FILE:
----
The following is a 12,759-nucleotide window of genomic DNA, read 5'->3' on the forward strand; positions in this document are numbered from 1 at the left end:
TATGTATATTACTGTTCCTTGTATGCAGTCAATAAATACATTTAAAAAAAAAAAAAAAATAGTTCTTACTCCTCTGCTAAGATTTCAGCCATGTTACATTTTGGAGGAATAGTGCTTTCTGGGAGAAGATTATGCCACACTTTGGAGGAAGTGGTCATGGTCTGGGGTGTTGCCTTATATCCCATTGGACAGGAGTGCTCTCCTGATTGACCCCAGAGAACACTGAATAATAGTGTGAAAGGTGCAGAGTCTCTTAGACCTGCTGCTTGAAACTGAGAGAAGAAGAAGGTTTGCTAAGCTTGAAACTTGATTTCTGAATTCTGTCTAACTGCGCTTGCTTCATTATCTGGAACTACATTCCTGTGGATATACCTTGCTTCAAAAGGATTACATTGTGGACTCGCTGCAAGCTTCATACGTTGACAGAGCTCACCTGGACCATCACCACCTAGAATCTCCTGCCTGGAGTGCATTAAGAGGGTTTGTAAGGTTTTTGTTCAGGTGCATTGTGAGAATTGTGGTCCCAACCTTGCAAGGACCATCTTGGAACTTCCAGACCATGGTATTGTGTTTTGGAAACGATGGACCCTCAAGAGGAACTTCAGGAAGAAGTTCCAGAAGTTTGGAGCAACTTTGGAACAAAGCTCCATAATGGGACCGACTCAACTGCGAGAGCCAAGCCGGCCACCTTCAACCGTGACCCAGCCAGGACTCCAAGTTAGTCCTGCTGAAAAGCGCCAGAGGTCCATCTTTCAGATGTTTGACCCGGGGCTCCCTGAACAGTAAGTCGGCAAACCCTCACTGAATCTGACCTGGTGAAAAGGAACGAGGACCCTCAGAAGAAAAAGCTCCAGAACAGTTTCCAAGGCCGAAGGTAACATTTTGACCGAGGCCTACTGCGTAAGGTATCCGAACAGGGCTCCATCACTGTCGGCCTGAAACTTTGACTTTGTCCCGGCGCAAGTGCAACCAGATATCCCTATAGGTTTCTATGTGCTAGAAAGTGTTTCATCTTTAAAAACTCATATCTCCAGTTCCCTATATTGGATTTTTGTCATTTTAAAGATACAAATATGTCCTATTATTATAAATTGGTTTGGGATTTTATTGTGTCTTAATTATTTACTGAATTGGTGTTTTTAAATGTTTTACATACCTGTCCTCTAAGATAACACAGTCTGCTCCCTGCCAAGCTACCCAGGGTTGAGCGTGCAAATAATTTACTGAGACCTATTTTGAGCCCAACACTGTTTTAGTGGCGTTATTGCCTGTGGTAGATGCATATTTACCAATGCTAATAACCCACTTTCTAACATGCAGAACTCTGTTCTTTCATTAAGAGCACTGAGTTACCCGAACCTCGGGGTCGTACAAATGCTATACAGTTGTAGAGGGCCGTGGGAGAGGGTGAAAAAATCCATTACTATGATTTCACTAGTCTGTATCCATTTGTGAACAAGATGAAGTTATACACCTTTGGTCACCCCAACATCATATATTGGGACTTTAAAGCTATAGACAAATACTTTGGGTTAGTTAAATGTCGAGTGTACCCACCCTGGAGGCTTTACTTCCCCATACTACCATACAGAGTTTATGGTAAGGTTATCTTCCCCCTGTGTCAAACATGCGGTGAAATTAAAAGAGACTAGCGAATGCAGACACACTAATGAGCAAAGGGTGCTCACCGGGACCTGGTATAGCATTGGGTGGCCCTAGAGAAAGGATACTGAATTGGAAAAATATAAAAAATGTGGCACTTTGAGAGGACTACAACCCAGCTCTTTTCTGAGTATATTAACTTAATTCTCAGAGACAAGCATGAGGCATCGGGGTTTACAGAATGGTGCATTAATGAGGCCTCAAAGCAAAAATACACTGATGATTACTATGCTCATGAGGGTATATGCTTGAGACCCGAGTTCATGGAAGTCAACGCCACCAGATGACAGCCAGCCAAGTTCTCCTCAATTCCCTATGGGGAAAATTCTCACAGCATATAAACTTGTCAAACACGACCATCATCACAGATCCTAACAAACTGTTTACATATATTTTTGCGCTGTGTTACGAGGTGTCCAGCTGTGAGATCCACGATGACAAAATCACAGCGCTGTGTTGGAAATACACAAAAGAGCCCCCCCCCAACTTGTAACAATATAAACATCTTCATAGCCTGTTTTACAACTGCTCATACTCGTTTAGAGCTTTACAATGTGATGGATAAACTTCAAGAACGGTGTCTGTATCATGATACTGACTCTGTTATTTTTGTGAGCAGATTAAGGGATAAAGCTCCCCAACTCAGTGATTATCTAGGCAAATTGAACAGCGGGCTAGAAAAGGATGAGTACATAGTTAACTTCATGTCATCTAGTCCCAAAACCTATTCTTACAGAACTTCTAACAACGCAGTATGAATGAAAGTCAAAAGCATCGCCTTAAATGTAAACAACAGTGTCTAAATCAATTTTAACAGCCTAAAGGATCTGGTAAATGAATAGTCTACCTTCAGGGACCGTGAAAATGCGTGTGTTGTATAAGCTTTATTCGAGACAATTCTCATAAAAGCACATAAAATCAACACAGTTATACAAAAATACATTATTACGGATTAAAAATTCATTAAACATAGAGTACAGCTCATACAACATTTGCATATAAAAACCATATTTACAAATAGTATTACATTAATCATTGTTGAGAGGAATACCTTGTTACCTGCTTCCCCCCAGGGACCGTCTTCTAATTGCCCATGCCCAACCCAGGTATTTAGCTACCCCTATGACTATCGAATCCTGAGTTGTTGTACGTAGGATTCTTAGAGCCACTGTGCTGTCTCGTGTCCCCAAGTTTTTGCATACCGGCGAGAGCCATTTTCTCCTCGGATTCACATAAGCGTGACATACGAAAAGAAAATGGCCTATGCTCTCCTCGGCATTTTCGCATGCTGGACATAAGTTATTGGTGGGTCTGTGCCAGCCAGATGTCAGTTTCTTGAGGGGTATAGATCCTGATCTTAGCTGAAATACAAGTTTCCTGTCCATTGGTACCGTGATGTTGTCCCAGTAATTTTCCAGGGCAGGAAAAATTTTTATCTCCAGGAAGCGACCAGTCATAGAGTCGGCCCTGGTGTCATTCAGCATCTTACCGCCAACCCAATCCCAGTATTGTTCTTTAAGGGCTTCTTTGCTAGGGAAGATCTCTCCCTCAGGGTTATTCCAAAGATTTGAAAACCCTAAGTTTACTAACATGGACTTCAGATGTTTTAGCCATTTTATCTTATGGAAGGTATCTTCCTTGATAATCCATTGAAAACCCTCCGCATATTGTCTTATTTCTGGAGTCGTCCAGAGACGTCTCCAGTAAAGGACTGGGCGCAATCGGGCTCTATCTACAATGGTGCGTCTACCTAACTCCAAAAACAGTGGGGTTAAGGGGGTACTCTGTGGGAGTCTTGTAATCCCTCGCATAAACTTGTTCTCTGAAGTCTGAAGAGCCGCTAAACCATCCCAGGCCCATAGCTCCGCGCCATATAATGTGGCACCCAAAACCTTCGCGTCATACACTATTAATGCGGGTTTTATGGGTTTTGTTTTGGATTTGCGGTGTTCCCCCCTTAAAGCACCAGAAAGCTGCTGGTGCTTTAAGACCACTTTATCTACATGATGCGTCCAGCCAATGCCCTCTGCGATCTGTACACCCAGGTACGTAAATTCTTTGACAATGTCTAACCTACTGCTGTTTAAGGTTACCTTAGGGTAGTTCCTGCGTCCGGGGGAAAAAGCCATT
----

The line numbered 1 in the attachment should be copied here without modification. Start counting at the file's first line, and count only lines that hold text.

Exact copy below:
The following is a 12,759-nucleotide window of genomic DNA, read 5'->3' on the forward strand; positions in this document are numbered from 1 at the left end: